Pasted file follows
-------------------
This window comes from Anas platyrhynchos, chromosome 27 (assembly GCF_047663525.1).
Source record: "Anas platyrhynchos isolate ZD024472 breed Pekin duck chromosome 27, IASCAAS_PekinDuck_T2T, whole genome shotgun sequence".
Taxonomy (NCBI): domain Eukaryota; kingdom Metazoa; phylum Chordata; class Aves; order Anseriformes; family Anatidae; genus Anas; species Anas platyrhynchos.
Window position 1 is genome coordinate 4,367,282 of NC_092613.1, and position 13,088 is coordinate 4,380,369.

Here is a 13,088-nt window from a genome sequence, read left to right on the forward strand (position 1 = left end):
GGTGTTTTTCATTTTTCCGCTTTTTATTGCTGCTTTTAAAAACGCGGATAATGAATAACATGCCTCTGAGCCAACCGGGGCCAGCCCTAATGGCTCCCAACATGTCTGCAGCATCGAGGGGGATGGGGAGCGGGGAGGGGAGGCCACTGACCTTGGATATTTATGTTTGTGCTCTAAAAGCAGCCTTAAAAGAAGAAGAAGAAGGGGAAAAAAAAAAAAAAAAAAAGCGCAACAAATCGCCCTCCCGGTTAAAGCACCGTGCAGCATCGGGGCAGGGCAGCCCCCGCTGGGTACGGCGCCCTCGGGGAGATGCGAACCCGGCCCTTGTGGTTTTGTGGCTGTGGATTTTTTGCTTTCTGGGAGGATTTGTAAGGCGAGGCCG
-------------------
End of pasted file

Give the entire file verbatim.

This window comes from Anas platyrhynchos, chromosome 27 (assembly GCF_047663525.1).
Source record: "Anas platyrhynchos isolate ZD024472 breed Pekin duck chromosome 27, IASCAAS_PekinDuck_T2T, whole genome shotgun sequence".
Taxonomy (NCBI): domain Eukaryota; kingdom Metazoa; phylum Chordata; class Aves; order Anseriformes; family Anatidae; genus Anas; species Anas platyrhynchos.
Window position 1 is genome coordinate 4,367,282 of NC_092613.1, and position 13,088 is coordinate 4,380,369.

Here is a 13,088-nt window from a genome sequence, read left to right on the forward strand (position 1 = left end):
GGTGTTTTTCATTTTTCCGCTTTTTATTGCTGCTTTTAAAAACGCGGATAATGAATAACATGCCTCTGAGCCAACCGGGGCCAGCCCTAATGGCTCCCAACATGTCTGCAGCATCGAGGGGGATGGGGAGCGGGGAGGGGAGGCCACTGACCTTGGATATTTATGTTTGTGCTCTAAAAGCAGCCTTAAAAGAAGAAGAAGAAGGGGAAAAAAAAAAAAAAAAAAAGCGCAACAAATCGCCCTCCCGGTTAAAGCACCGTGCAGCATCGGGGCAGGGCAGCCCCCGCTGGGTACGGCGCCCTCGGGGAGATGCGAACCCGGCCCTTGTGGTTTTGTGGCTGTGGATTTTTTGCTTTCTGGGAGGATTTGTAAGGCGAGGCCG